A Memo From Nixon
Say what you want about Nixon -- he's dead and can't hurt us anymore, probably -- but the guy could at least write a memo! Thanks to the federal government's seizure of the Nixon Library, a whole bunch of new evidence is finally coming out of the vaults, so we can thrill to the literary stylings of Richard M.
In this 11-page memorandum, (PDF) Dick is trying to put across some heavy political concepts to chief of staff H.R. Haldeman. The document reveals a Nixon who was amazingly aware of how much everybody thought he was a creep. Also, it's pretty hilarious how he always refers to himself in the third person.
Here are some highlights from the mind of a man who would even let the children of his Cabinet members go to some Christmas church service if that's what it took to prove that he had some vague, alien sense of whatever these "humans" found important in life:
* The net result of this operation has been to create the impression among average voters -- an impression which is gleefully underlined tim e and time again by our opponents in the press, that we are an efficient, crafty, cold, machine, both in operating the government and all of our political activities. This impression has been underscored by the backgrounders which have been held by our top White House people. They are basically efficient no nonsense kind of people who are self conscious when they talk about anything which is human, warm, or personal in character.
* There is a mystique which goes far beyond that which has to do with basic elements of character and, due to the fa ct that we have had no one on our staff who understood public relations, we have been utterly deficient in creating that mystique.
* Kennedy's record in foreign policy as Kissinger points out, over and over again, was an utter disaster. His "charm" saved the day for him.
* There are in numerable exam ples of wa rm items -the way we have gone far beyond any previous President in this century in breaking our backs to be nicey-nice to the Cabinet, staff, the Congress, etc., around Christmastime in terms of activities that show personal concern, not only for them, but for their families. For example, the Church Service, every other person who comes through that line practically gets tears in his eyes when he thanks us for allowing them to bring their children to church.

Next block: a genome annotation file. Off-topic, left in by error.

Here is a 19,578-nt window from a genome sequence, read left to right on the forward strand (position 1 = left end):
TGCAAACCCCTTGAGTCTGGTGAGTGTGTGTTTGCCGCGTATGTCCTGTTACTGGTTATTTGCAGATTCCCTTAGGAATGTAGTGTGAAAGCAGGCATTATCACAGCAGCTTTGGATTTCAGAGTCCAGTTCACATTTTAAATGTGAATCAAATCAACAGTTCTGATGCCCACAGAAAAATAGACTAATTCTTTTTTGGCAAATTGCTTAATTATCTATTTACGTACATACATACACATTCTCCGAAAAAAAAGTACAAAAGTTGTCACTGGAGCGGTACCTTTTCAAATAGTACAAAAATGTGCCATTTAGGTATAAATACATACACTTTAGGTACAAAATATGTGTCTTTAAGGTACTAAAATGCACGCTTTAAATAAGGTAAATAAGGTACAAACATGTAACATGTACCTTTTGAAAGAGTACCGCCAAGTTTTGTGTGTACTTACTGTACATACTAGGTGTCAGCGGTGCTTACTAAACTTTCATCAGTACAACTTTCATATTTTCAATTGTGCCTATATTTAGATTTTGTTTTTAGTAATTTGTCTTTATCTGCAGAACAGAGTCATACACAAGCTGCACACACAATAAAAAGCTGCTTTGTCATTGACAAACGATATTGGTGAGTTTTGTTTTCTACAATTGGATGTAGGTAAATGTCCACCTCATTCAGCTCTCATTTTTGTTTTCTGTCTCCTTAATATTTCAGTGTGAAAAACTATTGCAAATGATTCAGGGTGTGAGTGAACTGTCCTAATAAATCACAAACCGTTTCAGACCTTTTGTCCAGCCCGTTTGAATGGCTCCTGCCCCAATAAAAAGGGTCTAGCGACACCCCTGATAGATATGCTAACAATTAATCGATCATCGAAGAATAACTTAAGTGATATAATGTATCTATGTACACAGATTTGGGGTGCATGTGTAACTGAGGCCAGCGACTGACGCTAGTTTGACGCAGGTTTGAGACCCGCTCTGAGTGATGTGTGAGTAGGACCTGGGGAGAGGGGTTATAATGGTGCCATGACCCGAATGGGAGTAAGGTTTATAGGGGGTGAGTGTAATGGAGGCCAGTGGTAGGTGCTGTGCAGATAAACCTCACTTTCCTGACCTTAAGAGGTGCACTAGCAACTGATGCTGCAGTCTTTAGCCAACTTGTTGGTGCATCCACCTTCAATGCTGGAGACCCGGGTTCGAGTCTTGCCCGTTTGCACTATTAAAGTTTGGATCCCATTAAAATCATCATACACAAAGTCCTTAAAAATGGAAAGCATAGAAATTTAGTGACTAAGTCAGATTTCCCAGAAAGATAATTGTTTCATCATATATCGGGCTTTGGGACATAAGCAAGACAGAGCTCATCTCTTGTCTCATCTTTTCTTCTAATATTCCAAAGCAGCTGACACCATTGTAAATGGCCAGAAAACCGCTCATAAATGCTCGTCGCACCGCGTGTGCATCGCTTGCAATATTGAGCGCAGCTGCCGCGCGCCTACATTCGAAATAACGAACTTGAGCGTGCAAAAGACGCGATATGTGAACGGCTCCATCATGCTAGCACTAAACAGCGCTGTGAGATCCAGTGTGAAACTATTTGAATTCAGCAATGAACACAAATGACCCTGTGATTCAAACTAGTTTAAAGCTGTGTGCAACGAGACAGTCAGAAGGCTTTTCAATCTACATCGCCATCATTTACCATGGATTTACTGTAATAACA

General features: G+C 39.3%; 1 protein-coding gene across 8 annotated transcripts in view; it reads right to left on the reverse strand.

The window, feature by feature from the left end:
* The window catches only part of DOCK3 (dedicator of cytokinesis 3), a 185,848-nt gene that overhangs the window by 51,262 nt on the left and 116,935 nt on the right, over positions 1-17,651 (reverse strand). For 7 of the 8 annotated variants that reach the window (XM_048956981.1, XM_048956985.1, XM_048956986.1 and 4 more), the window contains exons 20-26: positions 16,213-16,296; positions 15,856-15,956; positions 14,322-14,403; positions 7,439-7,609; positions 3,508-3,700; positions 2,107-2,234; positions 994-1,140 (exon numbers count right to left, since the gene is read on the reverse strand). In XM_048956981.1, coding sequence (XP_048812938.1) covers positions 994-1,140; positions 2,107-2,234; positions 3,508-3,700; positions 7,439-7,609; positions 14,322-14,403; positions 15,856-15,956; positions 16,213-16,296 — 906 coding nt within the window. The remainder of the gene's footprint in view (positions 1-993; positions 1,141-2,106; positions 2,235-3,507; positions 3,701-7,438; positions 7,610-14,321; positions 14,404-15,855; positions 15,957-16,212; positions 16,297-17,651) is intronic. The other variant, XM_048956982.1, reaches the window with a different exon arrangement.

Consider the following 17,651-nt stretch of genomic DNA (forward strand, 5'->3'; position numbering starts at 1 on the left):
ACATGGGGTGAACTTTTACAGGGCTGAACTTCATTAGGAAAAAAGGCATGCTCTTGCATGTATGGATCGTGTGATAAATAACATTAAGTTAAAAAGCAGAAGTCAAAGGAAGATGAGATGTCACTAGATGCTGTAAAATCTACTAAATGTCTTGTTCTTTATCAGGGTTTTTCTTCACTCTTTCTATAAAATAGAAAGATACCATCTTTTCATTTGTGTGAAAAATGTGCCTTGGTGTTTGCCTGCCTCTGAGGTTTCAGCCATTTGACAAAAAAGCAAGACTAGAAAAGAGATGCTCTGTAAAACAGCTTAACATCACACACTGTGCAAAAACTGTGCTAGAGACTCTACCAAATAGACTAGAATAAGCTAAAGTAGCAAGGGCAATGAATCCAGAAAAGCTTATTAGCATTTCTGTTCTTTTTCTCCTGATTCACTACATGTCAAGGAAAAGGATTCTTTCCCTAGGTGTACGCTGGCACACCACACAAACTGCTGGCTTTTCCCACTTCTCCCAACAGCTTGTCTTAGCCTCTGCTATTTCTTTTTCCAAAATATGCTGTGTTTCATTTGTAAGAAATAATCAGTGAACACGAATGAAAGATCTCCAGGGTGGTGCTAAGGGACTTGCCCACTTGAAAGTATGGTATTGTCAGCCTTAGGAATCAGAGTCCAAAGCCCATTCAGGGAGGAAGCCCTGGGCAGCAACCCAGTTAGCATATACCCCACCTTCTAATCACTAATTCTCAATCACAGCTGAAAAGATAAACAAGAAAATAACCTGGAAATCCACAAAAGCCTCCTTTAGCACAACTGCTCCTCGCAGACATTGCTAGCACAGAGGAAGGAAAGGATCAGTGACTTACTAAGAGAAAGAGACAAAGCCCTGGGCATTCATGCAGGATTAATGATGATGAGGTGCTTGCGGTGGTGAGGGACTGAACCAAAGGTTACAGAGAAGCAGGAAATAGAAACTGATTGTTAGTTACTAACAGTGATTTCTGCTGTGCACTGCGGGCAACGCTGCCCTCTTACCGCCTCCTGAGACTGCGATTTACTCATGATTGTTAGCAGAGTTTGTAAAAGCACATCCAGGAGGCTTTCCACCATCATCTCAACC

* There are such little things such as the treatment of household staff, the elevator operators, the office staff, the calls that I make to people when they are sick, even though they no longer mean anything to anybody, the innumerable letters I have written to people when they have fallen on bad days, including even losing an election. I doubt if any President in history has ever written somebody who has lost an election. But I write to them in terms of their families and how hard they had worked, etc.
* All of this must be handled subtly and under no circumstances am I going to sit down with anybody and start telling them all the good de eds I have done. Again, such things, to be believable, have to be discovered, and one of the great factors that should be emphasized is that the President does not brag about.an the good things he does for people.
* Incidentally, on the warmth deal, the fact that after the Ohio State Game I called the Coach at Purdue -- a team that had lost 8 games this year, and where the Coach is probably on the way out, and told him how I fe lt he had done an awfully good job under terribly difficult circumstances.
Best-ever Nixon document [Slate]